Can I Bring a Parent with Me to Meet with My Divorce Lawyer?
I get this question from time to time, or a person will show up to a consultation with his or her relative. Having a relative, or close friend, present at a meeting can have a few advantages for the client. First, this person provides moral support that may help the client relay emotional and difficult information that your attorney needs. Second, this person can help the client organize his thoughts so that he does not forget to provide certain information or details that may affect your attorney’s advice.
Third – and most important to consider, in my opinion – at an initial consultation, a client may be in shock, a deer in the headlights, and still trying to process what may be going on in the marriage. That makes it difficult for the client to hear, absorb and remember an attorney’s advice. A friend or relative can be a second set of ears to hear and remember the attorney’s advice and remind the client of it later. In some ways, it is similar to bringing a relative to a doctor’s appointment. It is hard to take everything in at once, and you can lose some important points due to stress.
On the other hand, having a third party present at a meeting with an attorney destroys the attorney-client privilege and confidentiality of that meeting or conversation. In a meeting of only you and your attorney, what is said in that meeting is subject to the attorney-client privilege, and your spouse cannot force either your or your attorney to answer questions about it unless you waive your privilege. If a third party is present, however, there is no privilege. If your spouse learns of that meeting or takes the deposition of you or your relative, your spouse could ask questions about what was said during that meeting, and the deponent would in most cases be required to answer as long as the questions are within the scope of discovery of the case.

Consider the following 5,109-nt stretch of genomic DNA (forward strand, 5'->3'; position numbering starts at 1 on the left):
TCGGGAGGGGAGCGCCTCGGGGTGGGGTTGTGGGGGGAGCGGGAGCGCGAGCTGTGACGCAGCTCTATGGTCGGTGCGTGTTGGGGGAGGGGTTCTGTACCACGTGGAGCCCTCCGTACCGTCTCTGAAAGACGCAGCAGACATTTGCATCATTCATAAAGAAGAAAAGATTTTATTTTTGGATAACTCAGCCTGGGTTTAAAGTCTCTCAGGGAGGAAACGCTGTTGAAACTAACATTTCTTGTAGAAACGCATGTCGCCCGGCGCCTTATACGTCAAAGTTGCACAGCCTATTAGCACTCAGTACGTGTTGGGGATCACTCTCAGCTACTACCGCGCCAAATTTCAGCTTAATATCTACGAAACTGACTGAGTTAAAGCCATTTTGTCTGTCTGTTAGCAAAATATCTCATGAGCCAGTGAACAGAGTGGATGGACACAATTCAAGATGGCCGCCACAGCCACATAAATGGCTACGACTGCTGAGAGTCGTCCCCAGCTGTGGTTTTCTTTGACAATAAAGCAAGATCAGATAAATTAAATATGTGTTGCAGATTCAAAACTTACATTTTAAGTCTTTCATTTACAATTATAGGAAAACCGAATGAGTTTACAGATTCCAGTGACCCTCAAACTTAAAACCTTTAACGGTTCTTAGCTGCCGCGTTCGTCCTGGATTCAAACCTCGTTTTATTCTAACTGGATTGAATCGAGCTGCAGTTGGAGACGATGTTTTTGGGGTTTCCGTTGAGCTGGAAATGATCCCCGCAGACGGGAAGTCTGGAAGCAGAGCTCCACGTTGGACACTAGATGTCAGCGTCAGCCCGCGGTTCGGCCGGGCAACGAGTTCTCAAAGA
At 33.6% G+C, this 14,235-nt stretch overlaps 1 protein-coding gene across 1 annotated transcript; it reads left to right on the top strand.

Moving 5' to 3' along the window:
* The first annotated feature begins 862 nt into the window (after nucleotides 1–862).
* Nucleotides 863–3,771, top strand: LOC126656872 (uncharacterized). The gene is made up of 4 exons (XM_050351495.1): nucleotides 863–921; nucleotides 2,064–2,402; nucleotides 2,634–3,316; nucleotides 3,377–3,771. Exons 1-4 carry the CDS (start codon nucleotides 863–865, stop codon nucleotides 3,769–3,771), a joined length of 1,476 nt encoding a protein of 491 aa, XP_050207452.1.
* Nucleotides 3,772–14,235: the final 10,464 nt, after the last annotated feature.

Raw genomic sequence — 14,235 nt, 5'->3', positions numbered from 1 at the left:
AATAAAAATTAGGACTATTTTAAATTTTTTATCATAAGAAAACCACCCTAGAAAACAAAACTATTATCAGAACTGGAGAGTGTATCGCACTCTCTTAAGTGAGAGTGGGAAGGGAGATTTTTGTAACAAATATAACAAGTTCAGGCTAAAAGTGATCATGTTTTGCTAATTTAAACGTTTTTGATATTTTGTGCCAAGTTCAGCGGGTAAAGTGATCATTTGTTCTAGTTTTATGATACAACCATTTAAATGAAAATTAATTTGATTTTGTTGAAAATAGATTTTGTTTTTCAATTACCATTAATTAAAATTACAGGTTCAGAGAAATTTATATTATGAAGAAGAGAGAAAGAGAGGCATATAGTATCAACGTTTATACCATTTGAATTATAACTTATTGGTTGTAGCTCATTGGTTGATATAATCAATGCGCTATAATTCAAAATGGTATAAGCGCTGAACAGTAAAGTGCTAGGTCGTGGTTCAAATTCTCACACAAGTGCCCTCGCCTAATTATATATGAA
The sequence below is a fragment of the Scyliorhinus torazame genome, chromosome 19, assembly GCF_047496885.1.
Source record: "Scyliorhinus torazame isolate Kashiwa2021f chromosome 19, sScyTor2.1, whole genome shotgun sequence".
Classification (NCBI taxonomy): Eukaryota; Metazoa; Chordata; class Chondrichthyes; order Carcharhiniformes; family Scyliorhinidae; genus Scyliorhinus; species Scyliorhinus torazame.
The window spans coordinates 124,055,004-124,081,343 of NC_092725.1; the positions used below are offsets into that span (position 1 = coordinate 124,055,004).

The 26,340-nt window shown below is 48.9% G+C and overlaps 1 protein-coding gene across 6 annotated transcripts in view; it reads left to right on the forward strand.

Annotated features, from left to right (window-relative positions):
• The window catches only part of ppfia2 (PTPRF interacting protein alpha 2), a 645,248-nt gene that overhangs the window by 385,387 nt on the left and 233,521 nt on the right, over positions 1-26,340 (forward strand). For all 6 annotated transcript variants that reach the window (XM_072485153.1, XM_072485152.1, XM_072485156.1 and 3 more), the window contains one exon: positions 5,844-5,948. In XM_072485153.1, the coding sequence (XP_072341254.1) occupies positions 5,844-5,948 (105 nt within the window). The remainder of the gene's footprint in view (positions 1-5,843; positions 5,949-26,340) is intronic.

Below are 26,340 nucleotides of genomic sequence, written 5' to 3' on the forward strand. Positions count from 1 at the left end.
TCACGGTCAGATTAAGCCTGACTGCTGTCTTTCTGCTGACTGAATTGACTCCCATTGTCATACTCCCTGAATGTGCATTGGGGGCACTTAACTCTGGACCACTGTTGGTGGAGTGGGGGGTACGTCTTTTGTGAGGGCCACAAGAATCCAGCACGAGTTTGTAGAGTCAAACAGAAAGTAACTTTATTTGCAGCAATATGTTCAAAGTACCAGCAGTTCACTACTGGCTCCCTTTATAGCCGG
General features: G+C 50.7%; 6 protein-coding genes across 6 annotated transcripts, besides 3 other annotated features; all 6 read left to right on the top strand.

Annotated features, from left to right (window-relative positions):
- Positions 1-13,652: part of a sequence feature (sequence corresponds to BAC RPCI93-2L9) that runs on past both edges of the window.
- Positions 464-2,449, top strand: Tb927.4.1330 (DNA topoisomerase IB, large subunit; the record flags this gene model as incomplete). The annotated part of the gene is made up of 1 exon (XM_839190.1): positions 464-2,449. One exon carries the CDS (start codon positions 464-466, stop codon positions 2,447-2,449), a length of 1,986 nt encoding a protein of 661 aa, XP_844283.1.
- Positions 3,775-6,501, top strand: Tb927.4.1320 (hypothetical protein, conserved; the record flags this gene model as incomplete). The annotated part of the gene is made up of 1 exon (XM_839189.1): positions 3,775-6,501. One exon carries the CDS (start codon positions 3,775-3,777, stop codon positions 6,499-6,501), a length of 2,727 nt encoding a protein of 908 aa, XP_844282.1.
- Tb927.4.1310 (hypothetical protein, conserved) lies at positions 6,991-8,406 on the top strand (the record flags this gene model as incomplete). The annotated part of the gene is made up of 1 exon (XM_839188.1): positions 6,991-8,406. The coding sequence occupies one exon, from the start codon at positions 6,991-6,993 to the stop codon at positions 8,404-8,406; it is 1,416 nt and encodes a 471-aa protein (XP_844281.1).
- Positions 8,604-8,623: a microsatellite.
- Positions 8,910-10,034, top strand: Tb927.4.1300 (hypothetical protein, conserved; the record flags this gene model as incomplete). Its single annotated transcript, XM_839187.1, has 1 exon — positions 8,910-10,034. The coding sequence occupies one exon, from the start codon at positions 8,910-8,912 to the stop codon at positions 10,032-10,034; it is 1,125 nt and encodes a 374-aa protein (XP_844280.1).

In preparing for a meeting with a lawyer where you would like to bring a relative or friend with you, plan and think about whether there are things you would like to discuss with your lawyer that would be better kept confidential. That may include intimate behavior between you and your spouse, a concern or accusation you are worried about, or an incident that no one but you and your spouse knows about. You can go through the basics of your meeting with your friend/relative present, and then ask for that person to leave the room for part of the meeting. When they ask, I often tell new clients that they are welcome to have their friend/relative attend, but if there is something they would like to discuss privately, we should ask that person to step out of the room for a while. Your friend won’t mind. They are there to help and support you. Often, traveling to and from an appointment with a relative, and having your relative wait in the waiting area while you meet with your lawyer privately, is just the right amount of support.
ABOUT MARJORIE JUST
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Marjorie Just’s practice as a family law attorney focuses on the negotiation, settlement and litigation of complex family law matters in Maryland and the District of Columbia, including issues of property distribution, custody, child support, alimony, same-sex marriage and domestic partnerships. She prepares family-related agreements such as, pre-marital agreements, separation agreements and reproductive agreements. She is also trained as family mediator and collaborative lawyer.
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